I’ve been interested in Computer Science since I was in middle school. I took a course at a local university in C programming when I was in 8th grade, and when I was in high school I competed in programming contests. I almost majored in Computer Science, but at the time I was more interested in biomedical research. After undergrad, I worked at a consulting job for two years doing business analytics work. But I wanted to get back into learning more about science, which led me to apply to grad school in Computer Science. I finished my degree at the University of Toronto, where I worked in machine learning and really got immersed in deep learning.

AW: Can you share some insights into the current trends or cutting-edge developments in ML research?

JS: The real big thing these days is large language models (LLMs), and what they mean for research and for the world. One interesting aspect of that is they have this ability to be queried in a way that previous machine learning models have not been. You can ask an LLM a question and see what it says, which has opened up some interesting directions of research. Especially at the lab I’m in (the Computational Cognitive Science Lab), where the researchers are really adept at designing studies into the ways that people think, there’s a hybrid space where now you can take some of those learnings about the way people learn and think and see to what extent LLMs embody the same way of thinking. For me, I’m really interested in thinking to what extent you can use these LLMs for modeling probabilistic models.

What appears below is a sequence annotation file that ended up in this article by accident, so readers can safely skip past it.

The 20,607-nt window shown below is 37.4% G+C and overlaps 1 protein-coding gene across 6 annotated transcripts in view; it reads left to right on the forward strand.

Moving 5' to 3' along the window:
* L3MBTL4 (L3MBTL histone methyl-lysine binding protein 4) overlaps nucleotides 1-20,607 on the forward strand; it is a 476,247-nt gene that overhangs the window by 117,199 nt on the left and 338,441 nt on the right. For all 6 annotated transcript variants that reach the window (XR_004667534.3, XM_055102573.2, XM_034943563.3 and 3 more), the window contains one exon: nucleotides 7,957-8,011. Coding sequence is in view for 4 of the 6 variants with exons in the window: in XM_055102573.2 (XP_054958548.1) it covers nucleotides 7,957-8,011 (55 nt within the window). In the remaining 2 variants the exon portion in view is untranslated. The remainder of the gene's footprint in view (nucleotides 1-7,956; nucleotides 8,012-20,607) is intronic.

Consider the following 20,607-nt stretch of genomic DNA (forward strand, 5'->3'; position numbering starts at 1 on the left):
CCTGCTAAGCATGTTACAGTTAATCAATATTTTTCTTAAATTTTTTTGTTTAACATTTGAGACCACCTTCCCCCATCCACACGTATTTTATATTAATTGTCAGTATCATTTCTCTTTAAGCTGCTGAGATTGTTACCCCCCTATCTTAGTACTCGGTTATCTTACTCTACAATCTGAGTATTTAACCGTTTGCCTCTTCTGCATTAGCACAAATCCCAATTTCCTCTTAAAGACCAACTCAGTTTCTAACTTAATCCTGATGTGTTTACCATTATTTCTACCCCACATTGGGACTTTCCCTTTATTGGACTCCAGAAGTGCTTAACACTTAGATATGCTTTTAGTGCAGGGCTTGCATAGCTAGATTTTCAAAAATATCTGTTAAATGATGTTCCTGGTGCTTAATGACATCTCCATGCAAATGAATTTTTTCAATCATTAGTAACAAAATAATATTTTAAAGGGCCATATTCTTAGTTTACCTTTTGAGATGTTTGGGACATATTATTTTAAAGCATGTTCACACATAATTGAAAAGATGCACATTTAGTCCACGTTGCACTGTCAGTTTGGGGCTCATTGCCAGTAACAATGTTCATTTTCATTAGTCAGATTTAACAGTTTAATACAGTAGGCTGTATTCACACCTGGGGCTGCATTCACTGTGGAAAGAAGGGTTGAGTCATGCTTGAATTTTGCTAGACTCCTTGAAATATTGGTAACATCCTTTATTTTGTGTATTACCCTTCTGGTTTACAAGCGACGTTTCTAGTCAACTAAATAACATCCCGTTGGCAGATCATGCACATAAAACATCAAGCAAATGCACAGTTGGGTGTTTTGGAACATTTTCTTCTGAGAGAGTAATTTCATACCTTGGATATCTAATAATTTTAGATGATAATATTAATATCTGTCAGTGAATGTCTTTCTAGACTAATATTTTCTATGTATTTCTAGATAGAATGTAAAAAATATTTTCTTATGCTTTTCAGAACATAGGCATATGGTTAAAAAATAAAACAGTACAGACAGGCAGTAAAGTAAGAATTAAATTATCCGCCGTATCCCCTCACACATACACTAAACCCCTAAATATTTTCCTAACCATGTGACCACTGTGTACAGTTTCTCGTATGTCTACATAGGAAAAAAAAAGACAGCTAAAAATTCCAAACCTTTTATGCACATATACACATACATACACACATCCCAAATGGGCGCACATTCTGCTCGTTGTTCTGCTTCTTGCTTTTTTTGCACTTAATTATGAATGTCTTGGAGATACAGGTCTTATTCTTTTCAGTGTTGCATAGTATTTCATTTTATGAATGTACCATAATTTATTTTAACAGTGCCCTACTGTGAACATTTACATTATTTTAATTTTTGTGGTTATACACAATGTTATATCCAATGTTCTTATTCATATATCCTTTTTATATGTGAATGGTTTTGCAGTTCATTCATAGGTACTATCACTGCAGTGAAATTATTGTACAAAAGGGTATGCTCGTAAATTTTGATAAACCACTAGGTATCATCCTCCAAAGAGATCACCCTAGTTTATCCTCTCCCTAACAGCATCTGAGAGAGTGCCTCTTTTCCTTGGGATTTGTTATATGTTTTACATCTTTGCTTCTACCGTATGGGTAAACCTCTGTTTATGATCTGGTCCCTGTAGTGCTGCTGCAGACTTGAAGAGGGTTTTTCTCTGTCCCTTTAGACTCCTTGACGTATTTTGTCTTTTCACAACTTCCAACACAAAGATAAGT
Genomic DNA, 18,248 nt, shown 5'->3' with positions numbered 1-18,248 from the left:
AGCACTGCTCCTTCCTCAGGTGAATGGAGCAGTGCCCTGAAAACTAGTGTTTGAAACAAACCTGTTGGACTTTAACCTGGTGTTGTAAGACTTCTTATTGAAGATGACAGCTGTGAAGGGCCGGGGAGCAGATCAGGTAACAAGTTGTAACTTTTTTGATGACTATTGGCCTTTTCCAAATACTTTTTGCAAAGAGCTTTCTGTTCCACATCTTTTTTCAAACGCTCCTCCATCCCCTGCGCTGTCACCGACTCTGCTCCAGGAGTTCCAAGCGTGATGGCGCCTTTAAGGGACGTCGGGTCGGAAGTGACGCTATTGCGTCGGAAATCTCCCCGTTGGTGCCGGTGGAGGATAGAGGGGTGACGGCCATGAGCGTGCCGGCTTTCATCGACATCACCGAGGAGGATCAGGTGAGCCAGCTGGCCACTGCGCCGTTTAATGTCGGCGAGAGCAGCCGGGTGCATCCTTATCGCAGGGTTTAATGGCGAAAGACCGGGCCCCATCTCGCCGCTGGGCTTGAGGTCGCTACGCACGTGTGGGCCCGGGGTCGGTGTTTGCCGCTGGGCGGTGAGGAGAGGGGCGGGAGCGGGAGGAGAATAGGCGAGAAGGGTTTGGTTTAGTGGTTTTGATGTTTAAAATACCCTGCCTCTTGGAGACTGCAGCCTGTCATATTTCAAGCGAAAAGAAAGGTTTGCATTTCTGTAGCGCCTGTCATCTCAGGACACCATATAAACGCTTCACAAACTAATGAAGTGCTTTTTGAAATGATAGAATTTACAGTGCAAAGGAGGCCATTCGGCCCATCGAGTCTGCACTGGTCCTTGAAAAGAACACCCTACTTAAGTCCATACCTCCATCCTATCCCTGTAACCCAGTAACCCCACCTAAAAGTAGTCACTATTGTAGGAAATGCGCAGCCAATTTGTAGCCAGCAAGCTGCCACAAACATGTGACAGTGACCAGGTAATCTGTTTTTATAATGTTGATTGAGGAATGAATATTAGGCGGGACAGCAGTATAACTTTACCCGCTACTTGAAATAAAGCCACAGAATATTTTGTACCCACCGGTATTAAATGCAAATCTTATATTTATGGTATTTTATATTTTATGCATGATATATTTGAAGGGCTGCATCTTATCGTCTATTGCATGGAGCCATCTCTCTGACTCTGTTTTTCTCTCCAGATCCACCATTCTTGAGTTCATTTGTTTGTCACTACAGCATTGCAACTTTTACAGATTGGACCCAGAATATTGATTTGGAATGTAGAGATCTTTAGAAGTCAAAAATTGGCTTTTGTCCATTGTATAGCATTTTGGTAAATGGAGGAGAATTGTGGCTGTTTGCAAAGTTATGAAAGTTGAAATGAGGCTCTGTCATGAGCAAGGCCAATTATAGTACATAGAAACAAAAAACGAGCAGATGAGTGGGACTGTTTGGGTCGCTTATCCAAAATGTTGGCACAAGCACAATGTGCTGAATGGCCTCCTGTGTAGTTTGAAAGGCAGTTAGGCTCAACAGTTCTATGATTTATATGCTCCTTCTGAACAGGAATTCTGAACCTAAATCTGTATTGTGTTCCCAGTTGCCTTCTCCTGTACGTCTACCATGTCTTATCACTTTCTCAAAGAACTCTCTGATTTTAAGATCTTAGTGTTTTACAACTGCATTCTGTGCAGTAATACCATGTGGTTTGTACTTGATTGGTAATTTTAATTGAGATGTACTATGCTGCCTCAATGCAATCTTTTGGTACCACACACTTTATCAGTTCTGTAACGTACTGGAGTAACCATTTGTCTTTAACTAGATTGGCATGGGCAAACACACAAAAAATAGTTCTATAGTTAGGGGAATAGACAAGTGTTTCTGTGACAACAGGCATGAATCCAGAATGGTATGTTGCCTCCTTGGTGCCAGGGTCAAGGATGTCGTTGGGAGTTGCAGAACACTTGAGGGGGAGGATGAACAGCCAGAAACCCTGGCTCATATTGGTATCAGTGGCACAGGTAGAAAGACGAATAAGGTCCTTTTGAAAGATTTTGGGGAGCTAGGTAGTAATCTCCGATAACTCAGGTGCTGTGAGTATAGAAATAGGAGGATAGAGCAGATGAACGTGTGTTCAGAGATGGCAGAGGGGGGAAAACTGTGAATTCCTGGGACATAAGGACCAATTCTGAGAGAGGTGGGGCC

AW: How do you suggest that students navigate the vast landscape of algorithms, techniques, and methodologies available and select a research topic?

JS: My postdoc adviser is Tom Griffiths, who had what I thought was really insightful advice. He said that usually, ideas come from when you get to combine two ideas together. His advice is to look to classic papers in research for problems, and to new research for the techniques. Those older papers are classics for a reason—they lay out the foundational problems with statistics and machine learning. These newer techniques that come out typically haven’t yet been applied to these classic problems, so it often makes for a great research area to explore.

AW: What general advice do you have for undergraduate students conducting research?

JS: My big piece of advice is to find connections in the community. It’s often helpful to find a couple mentors, specifically people who are at the stage that you want to be next. So, if you’re interested in going to grad school, maybe you can find a graduate student (or two) who are in a PhD program. Then, connect with them, talk to them, and get their thoughts about their experiences. Developing those personal connections is really helpful. Generally, even just finding someone whose research you’re interested in can be valuable. Cold email them, find them on Twitter (X)—they’re often happy to connect.

Interview responses have been edited for clarity and length.

It was rewarding to speak with Jake and hear his advice on how to face and grow from common challenges that students working on SML research may face. Moreover, I found that the advice he shared from his adviser, Professor Griffiths, on tackling the initial ambiguity surrounding choosing a research topic to be incredibly insightful. Because new machine learning approaches and techniques develop extremely quickly, the advice he shared could help students figure out how to balance both classical, older knowledge and newer, cutting-edge research. I hope this was exciting to read, and I wish you all the best with your research endeavors!

— Alexis Wu ‘25, Engineering Correspondent